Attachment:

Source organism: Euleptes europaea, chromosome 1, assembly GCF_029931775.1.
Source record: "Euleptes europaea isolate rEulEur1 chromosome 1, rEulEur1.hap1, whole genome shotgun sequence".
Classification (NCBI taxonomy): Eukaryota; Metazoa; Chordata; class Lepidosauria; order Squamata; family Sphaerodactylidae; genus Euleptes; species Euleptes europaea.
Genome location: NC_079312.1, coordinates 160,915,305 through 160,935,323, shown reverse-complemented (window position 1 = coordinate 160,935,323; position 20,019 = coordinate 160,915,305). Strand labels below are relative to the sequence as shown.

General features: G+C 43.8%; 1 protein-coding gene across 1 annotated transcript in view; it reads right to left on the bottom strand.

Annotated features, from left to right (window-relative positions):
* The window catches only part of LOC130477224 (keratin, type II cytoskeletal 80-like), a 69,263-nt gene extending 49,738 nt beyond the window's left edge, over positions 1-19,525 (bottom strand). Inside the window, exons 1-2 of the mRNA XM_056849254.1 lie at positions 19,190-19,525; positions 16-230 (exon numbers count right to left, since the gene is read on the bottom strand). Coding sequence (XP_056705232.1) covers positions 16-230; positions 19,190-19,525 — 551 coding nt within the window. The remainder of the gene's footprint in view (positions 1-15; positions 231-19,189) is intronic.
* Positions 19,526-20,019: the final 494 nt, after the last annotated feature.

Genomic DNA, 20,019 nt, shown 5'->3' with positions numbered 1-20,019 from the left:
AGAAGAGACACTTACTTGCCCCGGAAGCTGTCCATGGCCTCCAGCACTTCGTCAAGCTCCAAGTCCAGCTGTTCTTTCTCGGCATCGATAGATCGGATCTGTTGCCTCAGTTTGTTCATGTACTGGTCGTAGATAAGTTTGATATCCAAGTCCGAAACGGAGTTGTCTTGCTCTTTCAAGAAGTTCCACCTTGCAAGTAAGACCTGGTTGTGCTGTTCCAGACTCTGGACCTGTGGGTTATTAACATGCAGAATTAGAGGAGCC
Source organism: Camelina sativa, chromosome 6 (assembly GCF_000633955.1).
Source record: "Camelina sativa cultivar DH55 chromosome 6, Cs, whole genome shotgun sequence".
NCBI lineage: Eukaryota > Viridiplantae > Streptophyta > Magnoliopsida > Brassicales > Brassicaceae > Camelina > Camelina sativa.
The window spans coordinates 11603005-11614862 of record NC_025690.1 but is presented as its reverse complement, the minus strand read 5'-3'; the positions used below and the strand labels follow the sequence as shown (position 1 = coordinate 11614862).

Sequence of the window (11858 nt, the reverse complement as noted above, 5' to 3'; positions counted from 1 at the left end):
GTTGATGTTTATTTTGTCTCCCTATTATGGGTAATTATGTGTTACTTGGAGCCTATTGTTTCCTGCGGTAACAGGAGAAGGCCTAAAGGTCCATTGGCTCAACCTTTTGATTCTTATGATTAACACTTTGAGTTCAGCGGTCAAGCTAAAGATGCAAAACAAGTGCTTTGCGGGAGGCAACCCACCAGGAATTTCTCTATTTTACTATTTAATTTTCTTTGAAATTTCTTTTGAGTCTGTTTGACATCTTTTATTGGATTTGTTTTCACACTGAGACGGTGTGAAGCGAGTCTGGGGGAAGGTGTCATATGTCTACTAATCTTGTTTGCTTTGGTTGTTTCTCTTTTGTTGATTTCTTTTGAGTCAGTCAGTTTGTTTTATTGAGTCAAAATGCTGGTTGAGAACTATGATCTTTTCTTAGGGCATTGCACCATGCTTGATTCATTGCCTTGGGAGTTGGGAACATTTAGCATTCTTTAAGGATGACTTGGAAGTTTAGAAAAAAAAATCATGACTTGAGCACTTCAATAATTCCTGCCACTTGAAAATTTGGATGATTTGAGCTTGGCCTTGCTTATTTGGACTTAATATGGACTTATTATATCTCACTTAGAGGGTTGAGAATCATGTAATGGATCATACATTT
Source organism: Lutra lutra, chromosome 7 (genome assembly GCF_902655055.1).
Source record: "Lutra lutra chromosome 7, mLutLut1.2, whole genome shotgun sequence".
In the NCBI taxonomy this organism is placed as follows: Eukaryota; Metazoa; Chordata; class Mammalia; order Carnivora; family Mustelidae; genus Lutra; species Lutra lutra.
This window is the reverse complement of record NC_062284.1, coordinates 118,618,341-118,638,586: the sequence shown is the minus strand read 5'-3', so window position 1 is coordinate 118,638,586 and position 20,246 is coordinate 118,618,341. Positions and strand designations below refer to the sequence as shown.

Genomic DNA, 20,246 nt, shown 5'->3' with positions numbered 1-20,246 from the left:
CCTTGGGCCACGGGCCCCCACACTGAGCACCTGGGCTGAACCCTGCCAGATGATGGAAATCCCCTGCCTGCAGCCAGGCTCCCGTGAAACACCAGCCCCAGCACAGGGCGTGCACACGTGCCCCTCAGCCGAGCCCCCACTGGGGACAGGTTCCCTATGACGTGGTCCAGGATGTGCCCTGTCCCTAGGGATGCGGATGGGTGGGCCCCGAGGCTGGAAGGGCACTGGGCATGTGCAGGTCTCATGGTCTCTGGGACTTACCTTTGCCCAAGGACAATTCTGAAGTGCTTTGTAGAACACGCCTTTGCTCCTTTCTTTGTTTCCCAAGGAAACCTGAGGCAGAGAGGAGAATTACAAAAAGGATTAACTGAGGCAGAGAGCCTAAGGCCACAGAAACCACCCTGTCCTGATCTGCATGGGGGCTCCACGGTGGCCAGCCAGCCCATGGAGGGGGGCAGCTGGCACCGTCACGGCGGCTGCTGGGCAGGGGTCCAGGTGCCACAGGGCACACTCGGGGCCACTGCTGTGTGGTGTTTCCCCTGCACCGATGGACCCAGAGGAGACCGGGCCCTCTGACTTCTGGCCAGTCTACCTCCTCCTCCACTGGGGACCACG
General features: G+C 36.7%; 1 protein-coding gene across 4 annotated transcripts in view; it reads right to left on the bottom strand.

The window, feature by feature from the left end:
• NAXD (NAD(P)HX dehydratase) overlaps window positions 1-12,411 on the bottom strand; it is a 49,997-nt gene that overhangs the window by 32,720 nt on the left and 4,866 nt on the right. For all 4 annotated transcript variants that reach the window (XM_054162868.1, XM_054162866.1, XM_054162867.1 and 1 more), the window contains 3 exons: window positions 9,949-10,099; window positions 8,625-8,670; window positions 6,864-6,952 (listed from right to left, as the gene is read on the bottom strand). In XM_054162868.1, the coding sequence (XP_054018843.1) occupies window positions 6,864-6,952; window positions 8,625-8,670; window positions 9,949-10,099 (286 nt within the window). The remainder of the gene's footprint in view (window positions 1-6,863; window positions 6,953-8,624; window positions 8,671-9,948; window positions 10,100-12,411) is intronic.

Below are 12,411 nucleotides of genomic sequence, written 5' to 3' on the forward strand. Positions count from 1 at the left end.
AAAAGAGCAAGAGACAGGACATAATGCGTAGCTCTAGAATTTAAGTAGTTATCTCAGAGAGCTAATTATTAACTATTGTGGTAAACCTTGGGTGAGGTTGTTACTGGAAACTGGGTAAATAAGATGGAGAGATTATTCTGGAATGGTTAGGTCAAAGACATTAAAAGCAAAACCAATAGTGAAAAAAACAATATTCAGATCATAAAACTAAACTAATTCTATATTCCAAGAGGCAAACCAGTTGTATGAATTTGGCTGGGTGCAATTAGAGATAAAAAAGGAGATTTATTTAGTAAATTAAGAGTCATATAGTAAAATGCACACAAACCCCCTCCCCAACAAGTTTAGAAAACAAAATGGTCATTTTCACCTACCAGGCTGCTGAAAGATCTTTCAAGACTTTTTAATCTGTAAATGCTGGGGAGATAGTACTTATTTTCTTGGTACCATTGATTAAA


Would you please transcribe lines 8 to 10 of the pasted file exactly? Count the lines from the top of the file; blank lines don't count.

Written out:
* Positions 19,526-20,019: the final 494 nt, after the last annotated feature.

Genomic DNA, 20,019 nt, shown 5'->3' with positions numbered 1-20,019 from the left:
AGAAGAGACACTTACTTGCCCCGGAAGCTGTCCATGGCCTCCAGCACTTCGTCAAGCTCCAAGTCCAGCTGTTCTTTCTCGGCATCGATAGATCGGATCTGTTGCCTCAGTTTGTTCATGTACTGGTCGTAGATAAGTTTGATATCCAAGTCCGAAACGGAGTTGTCTTGCTCTTTCAAGAAGTTCCACCTTGCAAGTAAGACCTGGTTGTGCTGTTCCAGACTCTGGACCTGTGGGTTATTAACATGCAGAATTAGAGGAGCC